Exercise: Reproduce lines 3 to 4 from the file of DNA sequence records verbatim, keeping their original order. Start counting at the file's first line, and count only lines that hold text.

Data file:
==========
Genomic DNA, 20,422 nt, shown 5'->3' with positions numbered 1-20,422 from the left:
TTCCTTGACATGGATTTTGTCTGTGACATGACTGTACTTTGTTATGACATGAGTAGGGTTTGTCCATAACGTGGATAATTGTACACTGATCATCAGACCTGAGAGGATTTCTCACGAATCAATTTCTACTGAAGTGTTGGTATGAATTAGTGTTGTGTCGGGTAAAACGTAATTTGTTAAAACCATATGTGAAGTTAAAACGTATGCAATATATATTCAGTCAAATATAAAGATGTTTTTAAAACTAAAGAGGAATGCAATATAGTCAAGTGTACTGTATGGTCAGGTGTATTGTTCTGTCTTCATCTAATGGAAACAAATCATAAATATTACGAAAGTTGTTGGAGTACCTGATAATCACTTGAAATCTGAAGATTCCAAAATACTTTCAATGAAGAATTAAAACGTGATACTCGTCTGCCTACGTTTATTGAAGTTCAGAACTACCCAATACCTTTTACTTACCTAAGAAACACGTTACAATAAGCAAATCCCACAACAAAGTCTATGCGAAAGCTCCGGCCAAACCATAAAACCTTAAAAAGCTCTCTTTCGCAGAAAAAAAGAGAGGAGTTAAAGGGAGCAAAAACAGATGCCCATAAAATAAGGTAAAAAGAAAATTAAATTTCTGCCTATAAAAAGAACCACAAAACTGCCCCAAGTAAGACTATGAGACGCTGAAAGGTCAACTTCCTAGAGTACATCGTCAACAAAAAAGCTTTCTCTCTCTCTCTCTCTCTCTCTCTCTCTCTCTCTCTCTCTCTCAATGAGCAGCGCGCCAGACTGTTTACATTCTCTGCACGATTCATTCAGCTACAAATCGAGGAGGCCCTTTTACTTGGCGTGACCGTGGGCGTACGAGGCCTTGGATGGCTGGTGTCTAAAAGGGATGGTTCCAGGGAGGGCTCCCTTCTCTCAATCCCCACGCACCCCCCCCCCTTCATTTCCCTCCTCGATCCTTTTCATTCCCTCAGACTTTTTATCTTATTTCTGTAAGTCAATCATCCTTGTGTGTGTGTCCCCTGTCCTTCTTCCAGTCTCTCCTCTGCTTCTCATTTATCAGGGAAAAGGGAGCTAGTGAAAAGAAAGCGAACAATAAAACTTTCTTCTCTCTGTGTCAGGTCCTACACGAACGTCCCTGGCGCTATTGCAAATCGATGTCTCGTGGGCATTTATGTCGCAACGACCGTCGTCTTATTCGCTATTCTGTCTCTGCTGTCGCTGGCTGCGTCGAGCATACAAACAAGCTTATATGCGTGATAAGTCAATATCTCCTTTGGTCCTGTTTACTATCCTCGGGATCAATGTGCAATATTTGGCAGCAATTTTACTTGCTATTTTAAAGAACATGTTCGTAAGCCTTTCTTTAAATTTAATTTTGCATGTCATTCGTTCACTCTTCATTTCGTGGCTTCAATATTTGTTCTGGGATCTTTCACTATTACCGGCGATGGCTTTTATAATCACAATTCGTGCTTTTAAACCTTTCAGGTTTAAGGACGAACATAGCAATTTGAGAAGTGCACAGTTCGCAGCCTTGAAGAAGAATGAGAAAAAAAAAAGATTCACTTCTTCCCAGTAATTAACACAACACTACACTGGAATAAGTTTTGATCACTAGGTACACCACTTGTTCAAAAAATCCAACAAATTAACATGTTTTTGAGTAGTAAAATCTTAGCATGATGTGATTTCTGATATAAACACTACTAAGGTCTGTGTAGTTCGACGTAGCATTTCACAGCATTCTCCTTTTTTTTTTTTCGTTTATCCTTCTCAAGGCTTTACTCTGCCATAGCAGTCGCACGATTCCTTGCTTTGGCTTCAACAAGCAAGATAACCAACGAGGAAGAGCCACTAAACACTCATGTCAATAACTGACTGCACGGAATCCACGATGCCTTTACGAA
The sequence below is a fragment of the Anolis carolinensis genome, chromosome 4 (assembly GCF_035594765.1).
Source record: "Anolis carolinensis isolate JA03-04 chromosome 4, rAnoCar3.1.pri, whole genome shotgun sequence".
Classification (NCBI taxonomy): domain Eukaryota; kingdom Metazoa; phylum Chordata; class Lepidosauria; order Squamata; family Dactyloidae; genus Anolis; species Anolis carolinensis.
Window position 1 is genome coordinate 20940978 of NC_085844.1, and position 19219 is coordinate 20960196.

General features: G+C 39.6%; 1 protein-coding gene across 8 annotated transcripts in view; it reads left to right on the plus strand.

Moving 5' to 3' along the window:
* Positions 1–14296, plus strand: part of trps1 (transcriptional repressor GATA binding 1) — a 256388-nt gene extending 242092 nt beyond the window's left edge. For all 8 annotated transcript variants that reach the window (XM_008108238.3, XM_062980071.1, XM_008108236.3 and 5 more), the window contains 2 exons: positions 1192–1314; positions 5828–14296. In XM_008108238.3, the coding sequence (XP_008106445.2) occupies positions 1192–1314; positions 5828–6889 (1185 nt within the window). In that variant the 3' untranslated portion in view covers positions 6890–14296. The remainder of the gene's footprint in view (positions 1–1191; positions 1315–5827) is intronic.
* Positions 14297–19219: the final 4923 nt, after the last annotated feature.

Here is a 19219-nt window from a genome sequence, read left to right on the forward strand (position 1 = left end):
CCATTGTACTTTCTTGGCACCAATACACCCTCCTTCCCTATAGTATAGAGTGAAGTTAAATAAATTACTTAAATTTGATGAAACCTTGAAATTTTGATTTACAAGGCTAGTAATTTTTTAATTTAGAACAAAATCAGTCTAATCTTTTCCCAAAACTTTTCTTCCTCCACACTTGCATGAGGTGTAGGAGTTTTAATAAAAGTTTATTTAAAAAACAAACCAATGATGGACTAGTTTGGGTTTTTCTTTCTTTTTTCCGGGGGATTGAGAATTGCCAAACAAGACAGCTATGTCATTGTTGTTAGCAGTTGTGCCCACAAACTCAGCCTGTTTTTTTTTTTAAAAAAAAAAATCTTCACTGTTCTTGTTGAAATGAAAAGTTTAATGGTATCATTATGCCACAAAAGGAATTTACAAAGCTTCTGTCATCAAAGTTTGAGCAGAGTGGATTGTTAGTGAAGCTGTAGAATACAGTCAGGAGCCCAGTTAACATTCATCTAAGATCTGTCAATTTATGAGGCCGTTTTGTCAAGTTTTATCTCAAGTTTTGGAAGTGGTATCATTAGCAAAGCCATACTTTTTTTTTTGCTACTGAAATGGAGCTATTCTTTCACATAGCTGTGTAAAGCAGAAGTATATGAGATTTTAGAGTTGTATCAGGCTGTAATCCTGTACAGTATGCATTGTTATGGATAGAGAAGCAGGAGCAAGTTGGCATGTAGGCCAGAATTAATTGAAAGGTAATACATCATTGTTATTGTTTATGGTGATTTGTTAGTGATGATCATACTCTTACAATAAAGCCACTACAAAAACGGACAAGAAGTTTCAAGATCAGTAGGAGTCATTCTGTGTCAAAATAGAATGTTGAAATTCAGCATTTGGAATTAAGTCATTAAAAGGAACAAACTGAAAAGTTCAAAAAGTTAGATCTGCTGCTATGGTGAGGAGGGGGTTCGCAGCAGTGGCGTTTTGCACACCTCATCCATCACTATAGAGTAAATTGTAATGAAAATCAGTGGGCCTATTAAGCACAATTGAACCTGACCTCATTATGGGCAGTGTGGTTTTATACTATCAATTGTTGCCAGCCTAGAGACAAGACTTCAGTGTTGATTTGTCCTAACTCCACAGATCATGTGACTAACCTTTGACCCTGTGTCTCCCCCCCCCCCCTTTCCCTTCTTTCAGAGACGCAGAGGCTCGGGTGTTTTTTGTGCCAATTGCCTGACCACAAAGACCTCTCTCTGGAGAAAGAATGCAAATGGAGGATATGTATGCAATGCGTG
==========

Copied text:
The sequence below is a fragment of the Anolis carolinensis genome, chromosome 4 (assembly GCF_035594765.1).
Source record: "Anolis carolinensis isolate JA03-04 chromosome 4, rAnoCar3.1.pri, whole genome shotgun sequence".